This week I have been asked no less than 500 times by patients, family and friends if it is safe to travel. This question is on the minds of many people, and especially so for those with existing lung disease. Some of us have to travel for work and others had vacation plans. We all share anxiety about Coronavirus and COVID-19.
Why Does Coronavirus Make Traveling Risky?
There are several layers of risk to traveling. First, when you travel through airports or train stations, you are sharing space with tens of thousands of people. Any one person could have coughed on a surface that you then touch. As a result, it concentrates your exposure to a very large number of people.
Second, should you get sick, you will be away from your family. If you are young and healthy, this might mean that you are kept in an isolation area or quarantined if you just had an exposure. If you are older or have medical problems then you could become very ill and be away from your medical team. Are you prepared to be away from home for an extra two weeks? Do you have enough medication and supplies?
Third, when you travel, you bring home all of the exposures from your trip. Are there people in your family that might not weather COVID-19 as well as you?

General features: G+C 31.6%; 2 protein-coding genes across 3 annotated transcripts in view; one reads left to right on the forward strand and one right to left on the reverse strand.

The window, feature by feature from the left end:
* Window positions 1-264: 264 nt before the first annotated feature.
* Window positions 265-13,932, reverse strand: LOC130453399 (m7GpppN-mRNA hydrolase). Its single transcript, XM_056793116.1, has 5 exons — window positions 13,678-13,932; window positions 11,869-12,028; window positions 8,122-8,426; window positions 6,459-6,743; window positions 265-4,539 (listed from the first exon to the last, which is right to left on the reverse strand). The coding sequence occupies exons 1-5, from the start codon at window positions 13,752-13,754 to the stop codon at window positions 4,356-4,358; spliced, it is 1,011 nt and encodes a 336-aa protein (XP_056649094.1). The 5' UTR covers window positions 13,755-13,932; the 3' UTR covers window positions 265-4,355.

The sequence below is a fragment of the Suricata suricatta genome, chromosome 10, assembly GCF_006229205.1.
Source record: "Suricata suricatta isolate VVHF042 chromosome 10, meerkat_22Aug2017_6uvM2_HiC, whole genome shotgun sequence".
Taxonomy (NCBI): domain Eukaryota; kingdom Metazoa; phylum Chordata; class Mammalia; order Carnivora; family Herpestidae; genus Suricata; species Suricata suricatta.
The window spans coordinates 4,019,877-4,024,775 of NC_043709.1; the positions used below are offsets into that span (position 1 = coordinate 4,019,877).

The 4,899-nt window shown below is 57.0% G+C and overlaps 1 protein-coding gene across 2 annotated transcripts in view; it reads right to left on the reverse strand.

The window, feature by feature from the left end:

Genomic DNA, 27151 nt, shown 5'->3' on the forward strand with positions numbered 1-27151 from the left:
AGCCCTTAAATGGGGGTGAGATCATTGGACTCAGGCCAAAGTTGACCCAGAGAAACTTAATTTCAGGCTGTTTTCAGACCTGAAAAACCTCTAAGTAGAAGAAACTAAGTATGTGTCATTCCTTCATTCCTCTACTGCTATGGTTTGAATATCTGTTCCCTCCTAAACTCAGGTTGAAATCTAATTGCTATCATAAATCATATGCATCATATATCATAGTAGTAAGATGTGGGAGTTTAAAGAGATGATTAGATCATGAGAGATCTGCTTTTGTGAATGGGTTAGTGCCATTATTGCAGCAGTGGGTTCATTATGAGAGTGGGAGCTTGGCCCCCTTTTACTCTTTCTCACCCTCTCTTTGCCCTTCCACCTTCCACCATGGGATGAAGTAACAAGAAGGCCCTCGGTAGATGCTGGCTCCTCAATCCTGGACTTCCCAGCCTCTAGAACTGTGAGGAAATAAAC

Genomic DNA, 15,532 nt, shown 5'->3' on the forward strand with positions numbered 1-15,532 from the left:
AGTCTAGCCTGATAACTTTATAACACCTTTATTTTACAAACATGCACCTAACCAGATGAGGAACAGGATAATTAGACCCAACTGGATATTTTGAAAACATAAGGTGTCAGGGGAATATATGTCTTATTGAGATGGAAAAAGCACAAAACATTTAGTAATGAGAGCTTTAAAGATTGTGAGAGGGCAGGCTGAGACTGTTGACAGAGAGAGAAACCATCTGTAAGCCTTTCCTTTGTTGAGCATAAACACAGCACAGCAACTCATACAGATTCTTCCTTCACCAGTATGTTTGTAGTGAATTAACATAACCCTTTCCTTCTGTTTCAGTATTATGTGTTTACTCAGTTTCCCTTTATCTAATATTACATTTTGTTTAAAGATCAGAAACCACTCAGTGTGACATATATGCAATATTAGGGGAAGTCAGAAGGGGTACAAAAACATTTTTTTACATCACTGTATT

Slowing the Spread
Lastly, the best way to slow the transmission of a highly infectious pathogen is to limit your exposure to people and for them to limit their exposure to you. While we can’t exactly lock ourselves in our homes, we can avoid gathering for a few weeks. This type of hunkering down was very effective in dramatically slowing the spread of Coronavirus in China.
Practice What You Preach
Acknowledging all of the above issues, I have cancelled multiple work trips that I had planned over the next two months. Meetings are now being held as virtual gatherings using internet platforms. I have advised my family and friends to do the same. And every day I advise my patients to be patient and hunker down. This too shall pass. I would advise against taking that cruise to Hawaii or Alaska (or anywhere) for the next couple of months. Maybe a staycation at home and catch up on all those episodes of Frankie and Grace that you have been meaning to watch.
When Will Life Return to Normal?
Unfortunately, my crystal ball is in the shop. That being said, time is on our side. In Phoenix, we will soon have scorching 100-degree days and few things are better at limiting winter viral infections than very hot weather. I am hopeful that by June, we will see many fewer Coronavirus infections and CNN and Fox News can return to trying to manufacture a day’s worth of news out of a morsel of information.
It is possible and perhaps probable that Coronavirus will be like influenza and that we will now see a wave of this viral infection each winter. Vaccine manufacturers are working towards a vaccine that might provide high level protection and abort future pandemics. Unfortunately, vaccine development takes time (not three months – but about 12-18 months).
In the meantime, hunker down and work on relaxation techniques. Wash your hands frequently and skip those hugs and handshakes. Postpone your travel plans and keep your cell phone charged and enjoy Facetime with your friends rather than large gatherings.